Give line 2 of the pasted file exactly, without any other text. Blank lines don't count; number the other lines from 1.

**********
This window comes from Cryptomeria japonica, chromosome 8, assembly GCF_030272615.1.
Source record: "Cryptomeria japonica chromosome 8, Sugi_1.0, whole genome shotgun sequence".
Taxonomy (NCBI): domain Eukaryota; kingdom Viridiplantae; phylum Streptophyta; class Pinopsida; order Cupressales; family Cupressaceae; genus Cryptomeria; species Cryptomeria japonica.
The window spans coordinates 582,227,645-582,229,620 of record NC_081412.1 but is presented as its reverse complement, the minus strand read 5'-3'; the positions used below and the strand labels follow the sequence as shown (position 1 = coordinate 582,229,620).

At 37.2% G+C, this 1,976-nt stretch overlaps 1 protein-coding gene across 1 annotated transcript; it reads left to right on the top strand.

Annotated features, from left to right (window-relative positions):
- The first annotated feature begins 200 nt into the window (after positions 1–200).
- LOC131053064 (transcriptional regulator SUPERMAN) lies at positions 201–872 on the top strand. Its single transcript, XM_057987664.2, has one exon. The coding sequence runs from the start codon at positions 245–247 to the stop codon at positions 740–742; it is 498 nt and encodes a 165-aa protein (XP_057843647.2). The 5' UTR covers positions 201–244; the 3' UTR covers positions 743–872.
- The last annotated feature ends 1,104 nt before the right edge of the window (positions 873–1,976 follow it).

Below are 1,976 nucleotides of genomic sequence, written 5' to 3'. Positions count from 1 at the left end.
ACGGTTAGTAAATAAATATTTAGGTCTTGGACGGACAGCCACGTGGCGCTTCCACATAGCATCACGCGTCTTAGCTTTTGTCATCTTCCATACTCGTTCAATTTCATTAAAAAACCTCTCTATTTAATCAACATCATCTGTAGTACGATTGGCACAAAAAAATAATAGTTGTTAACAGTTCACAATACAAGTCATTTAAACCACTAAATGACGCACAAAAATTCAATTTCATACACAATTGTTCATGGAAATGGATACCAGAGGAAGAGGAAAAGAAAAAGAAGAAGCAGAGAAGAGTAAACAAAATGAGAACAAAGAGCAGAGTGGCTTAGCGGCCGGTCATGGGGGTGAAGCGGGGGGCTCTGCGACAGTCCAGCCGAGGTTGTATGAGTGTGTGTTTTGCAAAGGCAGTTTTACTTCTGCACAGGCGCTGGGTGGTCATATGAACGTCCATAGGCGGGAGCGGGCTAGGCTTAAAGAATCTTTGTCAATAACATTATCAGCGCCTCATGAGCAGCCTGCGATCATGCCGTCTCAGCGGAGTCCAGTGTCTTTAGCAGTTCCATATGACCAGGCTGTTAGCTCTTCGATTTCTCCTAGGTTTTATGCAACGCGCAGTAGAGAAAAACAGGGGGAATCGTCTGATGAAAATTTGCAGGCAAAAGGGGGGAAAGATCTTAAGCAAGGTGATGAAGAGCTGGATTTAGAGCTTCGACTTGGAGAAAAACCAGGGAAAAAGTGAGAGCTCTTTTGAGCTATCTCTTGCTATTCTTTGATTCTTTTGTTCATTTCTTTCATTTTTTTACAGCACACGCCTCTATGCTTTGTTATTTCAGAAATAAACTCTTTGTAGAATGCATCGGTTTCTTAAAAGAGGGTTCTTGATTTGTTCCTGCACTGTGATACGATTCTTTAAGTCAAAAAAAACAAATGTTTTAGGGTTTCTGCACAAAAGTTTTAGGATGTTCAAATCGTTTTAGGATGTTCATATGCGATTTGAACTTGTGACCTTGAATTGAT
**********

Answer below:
Source record: "Cryptomeria japonica chromosome 8, Sugi_1.0, whole genome shotgun sequence".